- I never load software anymore - in fact I don't even use my CD/DVD player. With the advent of the App Store this week, I see it going away.
- I carry my laptop less and less. I use my iPhone and look forward to the iPad2.
- I can carry most key files I need on my 64GB Flash Drive (duplicates of course).
- I don't have as many problems/issues/blowups as I used to with tech even 3-5 years ago.
- More (if not all) of my tools and files are on the cloud, not on my laptop.
- I hardly print anymore. Thus, no files or file cabinet.
- Email is slowly going away for me - I text message and call more often.
- Hardware is getting cheaper by the minute. A $500 backup HD a few years ago is $99 today.
I parallel this change in my life (and business) with the car industry. When I was growing up, cars broke down frequently — there were repair shops all over the place fixing almost every part on a car. Nowadays, it's rare to have to fix your car (maintenance excluded - I have Hondas/Acuras). Engineering, design, materials, and service just got better.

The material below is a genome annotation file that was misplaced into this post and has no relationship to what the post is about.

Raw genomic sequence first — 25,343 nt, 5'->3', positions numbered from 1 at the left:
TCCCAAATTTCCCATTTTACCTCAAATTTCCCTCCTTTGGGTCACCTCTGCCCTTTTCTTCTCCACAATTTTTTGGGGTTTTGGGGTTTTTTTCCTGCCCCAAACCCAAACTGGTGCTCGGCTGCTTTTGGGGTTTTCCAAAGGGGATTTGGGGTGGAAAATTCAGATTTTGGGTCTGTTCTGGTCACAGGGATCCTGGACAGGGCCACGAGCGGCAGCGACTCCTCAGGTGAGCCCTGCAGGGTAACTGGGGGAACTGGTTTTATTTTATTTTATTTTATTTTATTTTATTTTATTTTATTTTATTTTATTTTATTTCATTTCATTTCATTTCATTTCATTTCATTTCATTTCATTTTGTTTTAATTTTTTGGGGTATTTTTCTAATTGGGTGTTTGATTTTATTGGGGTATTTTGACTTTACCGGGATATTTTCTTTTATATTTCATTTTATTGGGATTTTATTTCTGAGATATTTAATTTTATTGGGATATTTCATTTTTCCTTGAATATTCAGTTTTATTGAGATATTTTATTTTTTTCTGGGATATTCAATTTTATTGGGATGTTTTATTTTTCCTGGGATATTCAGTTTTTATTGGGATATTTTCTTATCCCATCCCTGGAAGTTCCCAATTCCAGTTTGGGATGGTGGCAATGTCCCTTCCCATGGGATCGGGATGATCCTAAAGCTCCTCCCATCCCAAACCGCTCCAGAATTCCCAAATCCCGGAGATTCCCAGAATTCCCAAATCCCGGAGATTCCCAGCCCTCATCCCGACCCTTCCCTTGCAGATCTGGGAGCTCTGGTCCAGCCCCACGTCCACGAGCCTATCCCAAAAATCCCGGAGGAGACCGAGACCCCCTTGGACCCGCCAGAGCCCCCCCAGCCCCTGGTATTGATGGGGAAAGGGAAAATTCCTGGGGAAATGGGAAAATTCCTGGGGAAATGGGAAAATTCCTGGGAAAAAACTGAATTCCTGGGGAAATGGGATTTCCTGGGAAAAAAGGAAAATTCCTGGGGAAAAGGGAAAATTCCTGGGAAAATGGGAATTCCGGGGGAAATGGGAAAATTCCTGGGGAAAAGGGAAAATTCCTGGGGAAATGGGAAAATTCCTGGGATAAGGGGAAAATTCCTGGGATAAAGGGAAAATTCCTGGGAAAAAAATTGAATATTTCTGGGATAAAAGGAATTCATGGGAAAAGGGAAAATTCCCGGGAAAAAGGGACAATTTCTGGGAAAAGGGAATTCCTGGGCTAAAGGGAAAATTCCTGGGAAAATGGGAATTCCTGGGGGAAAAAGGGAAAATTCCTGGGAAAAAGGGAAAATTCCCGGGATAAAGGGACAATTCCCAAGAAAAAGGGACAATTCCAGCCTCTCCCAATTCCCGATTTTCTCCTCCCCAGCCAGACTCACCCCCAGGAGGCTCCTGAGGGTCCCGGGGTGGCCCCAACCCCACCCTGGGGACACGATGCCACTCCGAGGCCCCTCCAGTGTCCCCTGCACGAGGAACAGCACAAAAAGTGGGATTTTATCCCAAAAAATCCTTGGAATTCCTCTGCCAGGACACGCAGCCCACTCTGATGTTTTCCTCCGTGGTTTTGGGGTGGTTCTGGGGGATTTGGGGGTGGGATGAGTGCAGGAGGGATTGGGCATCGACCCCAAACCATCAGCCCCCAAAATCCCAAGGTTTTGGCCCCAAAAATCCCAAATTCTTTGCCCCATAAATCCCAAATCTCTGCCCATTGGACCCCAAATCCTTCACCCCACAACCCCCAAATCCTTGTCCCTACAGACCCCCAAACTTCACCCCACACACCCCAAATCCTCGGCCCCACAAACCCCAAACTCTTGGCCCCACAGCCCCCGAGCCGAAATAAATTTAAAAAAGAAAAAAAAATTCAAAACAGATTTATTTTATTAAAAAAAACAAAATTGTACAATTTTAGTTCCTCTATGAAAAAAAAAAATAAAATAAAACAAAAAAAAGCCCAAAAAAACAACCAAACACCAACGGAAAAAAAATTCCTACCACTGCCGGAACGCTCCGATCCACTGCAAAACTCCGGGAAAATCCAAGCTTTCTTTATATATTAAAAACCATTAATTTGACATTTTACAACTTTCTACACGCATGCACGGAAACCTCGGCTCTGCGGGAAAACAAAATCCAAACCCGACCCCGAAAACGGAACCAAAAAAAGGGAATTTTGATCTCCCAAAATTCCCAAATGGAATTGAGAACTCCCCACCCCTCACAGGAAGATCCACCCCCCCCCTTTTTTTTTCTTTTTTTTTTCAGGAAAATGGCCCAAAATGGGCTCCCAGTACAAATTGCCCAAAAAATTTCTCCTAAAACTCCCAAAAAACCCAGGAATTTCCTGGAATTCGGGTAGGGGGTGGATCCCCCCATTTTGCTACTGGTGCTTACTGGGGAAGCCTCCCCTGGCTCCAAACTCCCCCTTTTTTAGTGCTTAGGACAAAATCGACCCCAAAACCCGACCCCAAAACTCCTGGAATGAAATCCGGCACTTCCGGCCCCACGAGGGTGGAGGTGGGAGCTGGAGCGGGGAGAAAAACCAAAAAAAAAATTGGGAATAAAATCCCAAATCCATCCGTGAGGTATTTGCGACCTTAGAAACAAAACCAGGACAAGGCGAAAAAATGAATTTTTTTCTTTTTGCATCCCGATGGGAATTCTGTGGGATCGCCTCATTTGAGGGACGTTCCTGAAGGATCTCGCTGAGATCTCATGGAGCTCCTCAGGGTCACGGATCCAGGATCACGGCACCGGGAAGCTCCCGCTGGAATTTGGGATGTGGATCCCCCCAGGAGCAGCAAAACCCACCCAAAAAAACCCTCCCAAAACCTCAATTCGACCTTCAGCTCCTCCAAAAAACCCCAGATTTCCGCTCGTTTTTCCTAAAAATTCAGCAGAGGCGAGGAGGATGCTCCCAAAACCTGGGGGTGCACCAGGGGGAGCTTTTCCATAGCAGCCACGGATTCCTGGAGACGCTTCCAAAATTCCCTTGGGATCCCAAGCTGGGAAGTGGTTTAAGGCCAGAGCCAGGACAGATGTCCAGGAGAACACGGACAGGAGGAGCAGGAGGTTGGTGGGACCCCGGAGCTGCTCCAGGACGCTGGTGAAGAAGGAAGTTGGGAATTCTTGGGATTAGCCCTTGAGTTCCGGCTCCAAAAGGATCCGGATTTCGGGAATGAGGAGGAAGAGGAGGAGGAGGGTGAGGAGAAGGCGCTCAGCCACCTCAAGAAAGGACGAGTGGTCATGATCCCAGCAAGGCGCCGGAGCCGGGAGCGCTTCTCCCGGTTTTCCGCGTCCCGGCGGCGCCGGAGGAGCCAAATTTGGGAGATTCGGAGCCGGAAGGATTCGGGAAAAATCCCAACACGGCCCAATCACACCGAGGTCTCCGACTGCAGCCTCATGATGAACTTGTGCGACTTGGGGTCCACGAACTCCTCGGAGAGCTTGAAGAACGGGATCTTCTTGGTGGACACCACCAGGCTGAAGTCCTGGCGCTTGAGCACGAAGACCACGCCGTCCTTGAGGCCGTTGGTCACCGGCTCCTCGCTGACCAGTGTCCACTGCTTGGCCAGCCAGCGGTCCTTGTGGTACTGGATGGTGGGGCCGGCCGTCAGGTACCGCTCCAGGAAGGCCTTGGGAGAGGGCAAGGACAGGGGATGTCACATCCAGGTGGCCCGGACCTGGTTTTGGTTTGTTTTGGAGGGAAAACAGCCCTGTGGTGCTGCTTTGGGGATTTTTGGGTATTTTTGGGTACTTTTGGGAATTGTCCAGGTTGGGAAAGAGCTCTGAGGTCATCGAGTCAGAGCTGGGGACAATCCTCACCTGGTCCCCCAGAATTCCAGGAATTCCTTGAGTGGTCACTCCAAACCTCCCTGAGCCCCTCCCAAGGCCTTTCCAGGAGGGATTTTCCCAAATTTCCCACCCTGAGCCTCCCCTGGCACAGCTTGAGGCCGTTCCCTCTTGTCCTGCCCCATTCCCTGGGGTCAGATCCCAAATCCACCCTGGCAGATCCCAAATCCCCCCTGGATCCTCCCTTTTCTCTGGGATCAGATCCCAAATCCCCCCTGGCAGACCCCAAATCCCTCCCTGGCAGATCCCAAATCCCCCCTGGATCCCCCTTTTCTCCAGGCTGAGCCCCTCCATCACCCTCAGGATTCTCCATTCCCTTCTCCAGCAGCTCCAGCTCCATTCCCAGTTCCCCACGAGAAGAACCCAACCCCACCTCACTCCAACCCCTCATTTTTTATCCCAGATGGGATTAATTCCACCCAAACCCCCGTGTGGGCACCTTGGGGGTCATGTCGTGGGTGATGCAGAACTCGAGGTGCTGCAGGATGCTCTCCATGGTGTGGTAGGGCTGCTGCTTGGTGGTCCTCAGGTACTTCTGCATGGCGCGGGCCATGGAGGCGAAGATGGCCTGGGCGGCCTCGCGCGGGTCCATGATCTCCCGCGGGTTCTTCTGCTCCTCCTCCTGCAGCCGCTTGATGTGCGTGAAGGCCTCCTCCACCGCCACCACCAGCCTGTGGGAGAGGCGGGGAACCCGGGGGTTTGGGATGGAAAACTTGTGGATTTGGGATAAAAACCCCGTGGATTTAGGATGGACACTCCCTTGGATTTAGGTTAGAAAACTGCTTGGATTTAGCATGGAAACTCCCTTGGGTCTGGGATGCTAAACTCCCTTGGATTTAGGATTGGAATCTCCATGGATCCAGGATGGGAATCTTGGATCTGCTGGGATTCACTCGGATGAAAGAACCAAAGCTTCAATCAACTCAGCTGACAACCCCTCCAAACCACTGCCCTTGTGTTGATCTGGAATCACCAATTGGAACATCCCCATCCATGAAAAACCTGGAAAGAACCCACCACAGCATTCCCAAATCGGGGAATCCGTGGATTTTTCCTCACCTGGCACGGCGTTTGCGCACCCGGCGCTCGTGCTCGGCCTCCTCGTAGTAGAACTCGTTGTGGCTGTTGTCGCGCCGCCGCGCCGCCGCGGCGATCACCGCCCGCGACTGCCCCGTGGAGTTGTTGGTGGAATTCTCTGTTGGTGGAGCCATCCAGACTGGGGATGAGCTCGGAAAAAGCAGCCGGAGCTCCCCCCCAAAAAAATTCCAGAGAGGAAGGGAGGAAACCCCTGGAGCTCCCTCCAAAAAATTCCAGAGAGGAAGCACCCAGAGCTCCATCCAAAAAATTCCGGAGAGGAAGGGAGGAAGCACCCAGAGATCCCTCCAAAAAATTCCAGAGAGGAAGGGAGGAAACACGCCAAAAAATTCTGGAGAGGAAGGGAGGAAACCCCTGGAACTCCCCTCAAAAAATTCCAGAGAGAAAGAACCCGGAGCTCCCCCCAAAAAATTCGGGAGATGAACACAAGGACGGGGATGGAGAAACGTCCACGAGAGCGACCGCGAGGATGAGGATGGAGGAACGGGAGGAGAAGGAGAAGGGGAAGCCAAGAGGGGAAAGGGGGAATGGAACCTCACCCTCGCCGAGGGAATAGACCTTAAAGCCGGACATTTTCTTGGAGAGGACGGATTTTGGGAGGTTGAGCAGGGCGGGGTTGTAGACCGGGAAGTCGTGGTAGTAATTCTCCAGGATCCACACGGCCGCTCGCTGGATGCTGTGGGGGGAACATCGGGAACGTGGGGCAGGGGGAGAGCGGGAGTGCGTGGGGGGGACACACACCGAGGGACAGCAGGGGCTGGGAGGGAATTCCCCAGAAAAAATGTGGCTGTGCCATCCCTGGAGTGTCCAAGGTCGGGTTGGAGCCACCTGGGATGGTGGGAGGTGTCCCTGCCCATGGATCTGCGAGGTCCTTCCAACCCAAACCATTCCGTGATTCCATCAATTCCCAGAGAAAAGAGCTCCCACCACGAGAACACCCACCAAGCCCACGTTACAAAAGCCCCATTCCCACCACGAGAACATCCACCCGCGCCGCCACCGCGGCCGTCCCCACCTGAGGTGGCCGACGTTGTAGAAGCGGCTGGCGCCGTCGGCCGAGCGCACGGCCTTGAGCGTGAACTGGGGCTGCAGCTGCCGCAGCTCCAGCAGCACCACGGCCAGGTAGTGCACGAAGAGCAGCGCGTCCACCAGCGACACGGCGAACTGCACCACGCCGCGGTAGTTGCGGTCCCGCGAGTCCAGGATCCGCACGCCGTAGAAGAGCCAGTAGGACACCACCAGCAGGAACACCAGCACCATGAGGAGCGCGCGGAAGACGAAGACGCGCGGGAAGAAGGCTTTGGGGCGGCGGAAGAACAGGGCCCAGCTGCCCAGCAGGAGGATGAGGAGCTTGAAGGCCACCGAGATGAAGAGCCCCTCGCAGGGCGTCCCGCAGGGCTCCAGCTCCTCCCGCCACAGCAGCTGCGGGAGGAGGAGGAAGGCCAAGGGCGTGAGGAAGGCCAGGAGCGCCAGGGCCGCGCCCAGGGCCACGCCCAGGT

Is the same thing happening in the tech industry and all ancillary organizations who attach themselves like barnacles to tech? If so, what is the impact on the industry? What's the impact on organizations like Symantec (virus), Gartner/Forrester (advisory), HP (printing), and Microsoft (operating systems)?
How is technology changing for you? Is it getting cheaper? More efficient? Concentrated? Expanded?
I run my own business and own all Apple products. All of this is happening very quickly and I fully embrace the change. In fact, I lease all my equipment — by the time the lease runs out, the tech is obsolete anyway.
Do you see corporate tech shops getting smaller as more and more systems are simplified and delivered via the cloud? As moving parts disappear (CD's, Software, Wires, Hard Drives) do the systems, personnel, costs, support and focus also decline?
Open disclosure: I worked for Gartner for six years and was a client for seven.